The Florida jury in the case of Michael Dunn has found him guilty on four charges, including three for second-degree attempted murder.

But they were unable to reach a verdict on a fifth count of first-degree murder. The judge — who moments before had said that the jury had reached a verdict on all counts — declared a mistrial on this count alone.

The jurors weighing the fate of Michael Dunn — the white man who shot into a SUV with black teens after he had asked them to turn down their music — have reached a verdict on four counts, but not on the fifth and most severe one, a judge said Saturday.

Judge Russell Healey announced around 4:45 p.m. that the 12 jurors had sent a note saying they’d decided on four of the five counts that Dunn faces. But they haven’t unanimously reached a verdict “on count 1 or any of the lesser included offenses related to it.”

 

Count 1 is first-degree murder for the shooting death of 17-year-old Jordan Davis. Jurors could decide not to convict Dunn on that charge but instead find him guilty on lesser charges such as manslaughter.

Their heads bowed, members of Davis’ family held each other tight inside the packed courtroom as the judge detailed the unanimity on some counts but the discord over the one involving Davis himself.

Healey then told the jury to continue its deliberations in hopes of a breakthrough on this crucial count.

“I want you to go back into the jury room, then taking turns tell each of the other jurors about any weaknesses of your own position,” the judge told the jurors, several of whom looked down and nodded as he spoke. “You should not interrupt each other or comment on each other’s views until each of you has had a chance to talk.”

 

If they still can’t decide after some length of time — perhaps a few more hours or days — a hung jury on this count is possible.

To that point, Healey said, “If you simply cannot reach a verdict, then return to the courtroom, and I will declare this case mistried as to that count and will discharge you with my sincere appreciation for your services.”

About 1½ hours later, the court reconvened, but not to announce a conclusion to the case.

 

Rather, the jury asked whether the entire case would be declared a mistrial if they reached a verdict on four counts but not the fifth, potentially for first-degree murder. The judge responded by telling them that no, “only the single count is mistried, not the entire case.”

 

In the same note in which they posed this question, the jury said they had “reviewed the weaknesses of our position and have more to talk about.”

In other words, the deliberations are continuing.

 

Earlier Saturday, Healey had acknowledged that the jury of four white women, two black women, four white men, an Asian woman and a Hispanic man was “struggling, obviously.” Healey answered their questions at this point — including “self-defense and justifiable use of deadly force applies separately to each count.”

“But it’s not for want of trying to reconcile all of this,” he said then. “I think we’ve got some analytical people in there who are trying to do just that — trying to analyze this from every possible angle.”

Echoes of Trayvon Martin’s death

It was November 23, 2012, when Michael Dunn pulled into a gas station in Jacksonville, parking next to a red SUV full of teenagers.

Loud music was coming from that car, and Dunn expressed his displeasure.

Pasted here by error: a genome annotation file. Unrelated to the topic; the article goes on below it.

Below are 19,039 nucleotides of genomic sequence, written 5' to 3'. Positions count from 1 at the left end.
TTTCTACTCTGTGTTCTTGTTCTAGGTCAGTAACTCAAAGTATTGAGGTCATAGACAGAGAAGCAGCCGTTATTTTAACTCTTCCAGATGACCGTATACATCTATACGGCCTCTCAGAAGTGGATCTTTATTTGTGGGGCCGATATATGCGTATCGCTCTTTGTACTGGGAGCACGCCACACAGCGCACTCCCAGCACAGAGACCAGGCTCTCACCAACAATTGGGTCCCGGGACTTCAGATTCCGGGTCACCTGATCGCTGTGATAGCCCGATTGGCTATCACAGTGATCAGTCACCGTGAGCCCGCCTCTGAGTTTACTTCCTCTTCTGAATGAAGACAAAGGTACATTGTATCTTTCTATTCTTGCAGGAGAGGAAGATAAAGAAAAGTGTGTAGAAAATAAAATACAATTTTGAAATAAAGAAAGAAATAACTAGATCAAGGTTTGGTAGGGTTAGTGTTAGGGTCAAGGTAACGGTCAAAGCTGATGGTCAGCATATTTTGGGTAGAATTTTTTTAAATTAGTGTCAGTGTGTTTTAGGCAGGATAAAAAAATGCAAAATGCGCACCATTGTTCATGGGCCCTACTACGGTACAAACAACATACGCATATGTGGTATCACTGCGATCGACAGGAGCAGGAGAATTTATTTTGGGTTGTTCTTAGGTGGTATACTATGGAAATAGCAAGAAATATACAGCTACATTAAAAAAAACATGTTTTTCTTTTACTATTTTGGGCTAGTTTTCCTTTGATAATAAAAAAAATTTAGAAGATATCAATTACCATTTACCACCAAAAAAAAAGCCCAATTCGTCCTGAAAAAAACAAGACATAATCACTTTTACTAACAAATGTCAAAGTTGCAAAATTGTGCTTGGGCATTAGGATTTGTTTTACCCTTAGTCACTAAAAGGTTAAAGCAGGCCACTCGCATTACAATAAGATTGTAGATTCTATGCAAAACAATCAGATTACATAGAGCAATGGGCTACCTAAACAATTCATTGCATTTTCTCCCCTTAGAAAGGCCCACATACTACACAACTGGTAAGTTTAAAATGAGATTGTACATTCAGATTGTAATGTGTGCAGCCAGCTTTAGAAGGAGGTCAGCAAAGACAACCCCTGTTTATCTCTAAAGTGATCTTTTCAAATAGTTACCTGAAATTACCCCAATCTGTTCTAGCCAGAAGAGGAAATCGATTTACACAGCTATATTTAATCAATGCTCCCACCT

What came next is a subject of dispute. Clearly, there were words exchanged. And without doubt, Dunn ended up opening fire on the vehicle, killing Davis.

But did one of the teens flash a gun? Dunn says so, but prosecutors say that’s not true — pointing to the fact the teens were unarmed. And was the defendant acting in self-defense? Again, the two sides come to opposite conclusions.

 

Some have compared the Dunn case to the trial of George Zimmerman in the killing of Florida teenager Trayvon Martin, which, like the current trial, had racial overtones and claims of self-defense.

Martin’s own parents have said as much, claiming Davis’ killing is another reminder that in Florida, “racial profiling and stereotypes” may serve as the basis for illegitimate fear “and the shooting and killing of young teenagers.”

But Dunn’s defense attorney, Cory Strolla, told CNN’s Chris Cuomo on Friday that the Zimmerman and Dunn cases aren’t so similar.

 

There was a physical confrontation between Zimmerman and Martin, and police gave Zimmerman the benefit of the doubt about defending himself, Strolla said.

“My client did not wait to become that victim,” he said. “My client did not wait to either get assaulted by a weapon or have someone potentially pull a trigger,” he said.

Though a weapon was never found, Strolla maintains the youths could have had one. Dunn felt threatened and acted, he said.

“Now, does it sound irrational? Of course it sounds irrational. But have you ever been in that situation?” Strolla asked.

Given the attention and emotions tied to this case, a “comprehensive public safety plan” has been established ahead of a verdict, according to the Duval County joint information center handling the Dunn trial.

“All contingencies have been planned for,” the statement said. “We will not discuss the specifics of any security plan. We will continue to protect the rights of those who choose to peaceably demonstrate.”

Whatever the verdict, Davis’ parents, Ron Davis and Lucia McBath, will never see their son again, they noted, adding, “We know that pain all too well. We walk with Jordan in defining his legacy to reflect our hopes by advancing love and tolerance in his memory, and continuing the fight against unjust gun laws.”

“Tomorrow is my boy’s 19th birthday,” his mother tweeted Saturday. “I pray we will celebrate not only him but a just and righteous verdict. Patiently we wait.”

VIA CNN

 

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